Monday, July 31, 2006
Julie from A Finger in Every Pie had a deep, thought provoking post about grocery stores, local food, and consumer tradeoffs when it comes to purchasing. It's really very good and if you want to read it yourself-here's the link: http://fingerineverypie.typepad.com/my_weblog/2006/07/resistance.html
Personally, I relish a little wrestling with my own conscience (works up an appetite). I did manage to absorb her points and I would like to expand on what she says in a way that will sound very spoiled. To soften the blow, I would like to preface the post with Thank God I have a choice in anything-much less where I eat, what I eat, and who I buy from. I am privileged beyond reason just to be alive and live where I live.
Now-on to the elitist snobbery:
For five years we lived in a small town-close to everything but not really anywhere on it's own. When we first moved there, it was nigh impossible to get any produce that wasn't cardboard. Tomatoes bought in the summertime were shipped from Canada. Why would southerners prefer tomatoes shipped from Canada? I mean no ill-will to Canadians and appreciate the exchange rate when necessary. However, a tomato that can be shipped from anywhere is unrelated to a tomato that that tastes like the sun. So produce was difficult to source but you could always grow it yourself. Sorry, I'm digressing rapidly into a discussion of produce quality.
Want specialty meats or breads? Ethnic ingredients? Wine? Organic? How about just unprocessed? Forget it. Out of necessity (my definition), I began shopping at multiple grocery stores. My weekly shopping grew into an all out planned assault. I would shop locally for as much as possible-staples, household supplies, canned and frozen veggies. Then, I would drive 40 minutes to a wholesale warehouse for diapers, meat, snacks. On the way home, I would spend the best part of the day at a specialty market. Or two.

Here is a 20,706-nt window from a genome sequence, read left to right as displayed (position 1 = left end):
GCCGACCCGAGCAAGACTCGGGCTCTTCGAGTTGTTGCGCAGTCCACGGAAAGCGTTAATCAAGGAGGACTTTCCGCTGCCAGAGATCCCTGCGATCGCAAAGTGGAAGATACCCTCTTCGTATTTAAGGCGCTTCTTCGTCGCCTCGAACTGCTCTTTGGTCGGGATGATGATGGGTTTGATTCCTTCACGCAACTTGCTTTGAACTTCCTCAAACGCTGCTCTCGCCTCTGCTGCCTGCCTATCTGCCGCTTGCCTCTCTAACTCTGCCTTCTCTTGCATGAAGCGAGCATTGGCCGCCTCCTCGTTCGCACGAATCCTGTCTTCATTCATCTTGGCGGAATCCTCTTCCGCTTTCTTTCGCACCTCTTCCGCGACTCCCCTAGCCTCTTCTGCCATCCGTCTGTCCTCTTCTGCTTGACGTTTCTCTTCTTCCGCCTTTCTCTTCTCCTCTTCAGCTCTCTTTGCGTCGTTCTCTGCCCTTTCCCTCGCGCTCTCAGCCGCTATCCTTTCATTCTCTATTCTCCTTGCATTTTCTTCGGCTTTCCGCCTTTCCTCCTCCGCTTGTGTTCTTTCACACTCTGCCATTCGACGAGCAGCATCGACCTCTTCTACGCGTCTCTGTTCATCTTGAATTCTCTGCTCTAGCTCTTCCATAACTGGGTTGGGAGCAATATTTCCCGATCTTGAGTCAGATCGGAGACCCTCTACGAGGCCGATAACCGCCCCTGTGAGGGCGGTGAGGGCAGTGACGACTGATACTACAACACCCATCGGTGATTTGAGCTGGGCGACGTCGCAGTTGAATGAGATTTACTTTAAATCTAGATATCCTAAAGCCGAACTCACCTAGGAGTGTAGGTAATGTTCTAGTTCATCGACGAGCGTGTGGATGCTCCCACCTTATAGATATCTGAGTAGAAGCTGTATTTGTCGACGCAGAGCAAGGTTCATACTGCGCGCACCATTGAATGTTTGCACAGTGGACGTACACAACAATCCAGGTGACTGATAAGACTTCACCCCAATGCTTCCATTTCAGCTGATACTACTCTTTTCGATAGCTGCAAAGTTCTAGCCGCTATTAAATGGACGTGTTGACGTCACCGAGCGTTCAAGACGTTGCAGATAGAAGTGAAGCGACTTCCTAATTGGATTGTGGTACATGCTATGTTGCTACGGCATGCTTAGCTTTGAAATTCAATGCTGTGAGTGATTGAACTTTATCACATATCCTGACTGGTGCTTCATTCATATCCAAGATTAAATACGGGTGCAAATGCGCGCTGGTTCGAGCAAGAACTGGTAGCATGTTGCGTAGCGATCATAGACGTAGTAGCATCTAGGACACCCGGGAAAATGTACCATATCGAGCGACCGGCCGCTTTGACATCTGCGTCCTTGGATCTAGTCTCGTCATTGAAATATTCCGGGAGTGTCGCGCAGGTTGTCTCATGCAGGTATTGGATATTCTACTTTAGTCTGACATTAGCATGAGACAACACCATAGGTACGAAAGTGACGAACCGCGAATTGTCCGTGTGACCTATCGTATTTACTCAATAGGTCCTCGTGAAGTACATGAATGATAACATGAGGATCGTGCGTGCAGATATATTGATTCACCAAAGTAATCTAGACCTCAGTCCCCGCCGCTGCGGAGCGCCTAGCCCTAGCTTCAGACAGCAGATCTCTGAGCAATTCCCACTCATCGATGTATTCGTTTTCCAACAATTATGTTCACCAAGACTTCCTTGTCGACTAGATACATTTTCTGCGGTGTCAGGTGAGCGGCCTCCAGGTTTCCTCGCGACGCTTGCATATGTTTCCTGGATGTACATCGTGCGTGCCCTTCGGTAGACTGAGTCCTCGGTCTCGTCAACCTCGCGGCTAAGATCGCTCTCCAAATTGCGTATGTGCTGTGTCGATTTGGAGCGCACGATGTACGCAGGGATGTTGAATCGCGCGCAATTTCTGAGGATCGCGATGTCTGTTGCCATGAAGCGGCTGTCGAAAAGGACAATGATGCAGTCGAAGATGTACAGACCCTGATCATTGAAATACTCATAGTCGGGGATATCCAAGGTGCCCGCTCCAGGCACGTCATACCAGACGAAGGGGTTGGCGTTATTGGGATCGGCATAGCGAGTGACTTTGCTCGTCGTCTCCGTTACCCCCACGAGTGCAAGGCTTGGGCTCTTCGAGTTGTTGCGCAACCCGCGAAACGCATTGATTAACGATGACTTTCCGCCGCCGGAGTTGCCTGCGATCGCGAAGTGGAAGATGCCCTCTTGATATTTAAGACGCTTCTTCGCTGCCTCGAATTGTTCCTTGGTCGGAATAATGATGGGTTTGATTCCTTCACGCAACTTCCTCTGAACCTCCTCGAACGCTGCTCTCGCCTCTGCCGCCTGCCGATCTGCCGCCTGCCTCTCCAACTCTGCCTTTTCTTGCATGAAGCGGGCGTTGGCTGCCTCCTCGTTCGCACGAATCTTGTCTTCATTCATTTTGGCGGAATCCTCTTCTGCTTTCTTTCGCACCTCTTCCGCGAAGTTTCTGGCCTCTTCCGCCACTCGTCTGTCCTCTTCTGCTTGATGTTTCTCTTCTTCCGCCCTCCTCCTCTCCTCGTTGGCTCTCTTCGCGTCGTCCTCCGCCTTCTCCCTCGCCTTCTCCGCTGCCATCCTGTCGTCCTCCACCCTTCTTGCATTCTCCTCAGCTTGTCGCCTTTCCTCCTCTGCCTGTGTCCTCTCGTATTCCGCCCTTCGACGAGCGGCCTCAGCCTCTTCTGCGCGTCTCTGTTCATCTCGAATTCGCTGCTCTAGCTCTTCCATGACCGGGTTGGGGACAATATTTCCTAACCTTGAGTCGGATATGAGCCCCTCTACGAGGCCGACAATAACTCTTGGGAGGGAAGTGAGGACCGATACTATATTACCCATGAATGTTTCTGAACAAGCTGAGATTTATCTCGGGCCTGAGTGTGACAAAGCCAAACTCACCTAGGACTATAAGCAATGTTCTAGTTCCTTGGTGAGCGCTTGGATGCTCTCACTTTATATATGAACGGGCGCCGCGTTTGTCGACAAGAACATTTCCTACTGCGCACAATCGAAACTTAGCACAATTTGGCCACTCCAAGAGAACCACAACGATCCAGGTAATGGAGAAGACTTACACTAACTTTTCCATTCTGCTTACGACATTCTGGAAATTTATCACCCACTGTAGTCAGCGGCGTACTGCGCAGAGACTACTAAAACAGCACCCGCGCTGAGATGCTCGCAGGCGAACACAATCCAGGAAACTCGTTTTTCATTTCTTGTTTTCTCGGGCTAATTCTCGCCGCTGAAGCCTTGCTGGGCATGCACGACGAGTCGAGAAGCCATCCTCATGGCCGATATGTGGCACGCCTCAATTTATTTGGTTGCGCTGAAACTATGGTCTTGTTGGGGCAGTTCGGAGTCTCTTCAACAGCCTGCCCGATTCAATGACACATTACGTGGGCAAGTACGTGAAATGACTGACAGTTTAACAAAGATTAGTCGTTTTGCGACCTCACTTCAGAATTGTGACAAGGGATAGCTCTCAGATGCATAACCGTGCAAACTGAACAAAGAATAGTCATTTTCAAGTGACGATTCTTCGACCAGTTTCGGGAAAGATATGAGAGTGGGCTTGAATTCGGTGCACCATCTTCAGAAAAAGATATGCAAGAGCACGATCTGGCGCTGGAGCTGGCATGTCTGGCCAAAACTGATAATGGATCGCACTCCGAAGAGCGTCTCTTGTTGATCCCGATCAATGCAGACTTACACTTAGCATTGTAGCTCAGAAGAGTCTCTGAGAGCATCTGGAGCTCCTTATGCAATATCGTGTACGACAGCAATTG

Our small town grew while we were there and the shopping got better. The ethnic foods in particular increased by a hundredfold-especially things with Latin flare. It is now possible to find jalepenos and organic milk in the most upscale grocery store in town. Now that I've moved, my local grocery store stocks most items-including organic, ethnic, specialty, and reasonably decent produce. However, I realized while reading Julie's post that I still visit a minimum of 3 food markets a week. Hmmmm......
I am also reading Jamie's Kitchen: A Cooking Course for Everyone (http://www.jamieoliver.com/). The opening chapter is about how to shop. He recommends telling the vendor when the display is just not up to par.
All of these influences led to a convergence in my brain. Why don't you see reviews on markets or grocery stores? It's not that much different than a restaurant. For me it's probably more important than restaurant reviews. I might visit a restaurant once a week. A new restaurant-once a month max. But imagine if a foody recommended a grocery store to you. Told you all the highlights (and lowlights). Part of shopping is the experience, the possibilities, and ultimately the choice. You might see a grocery post soon!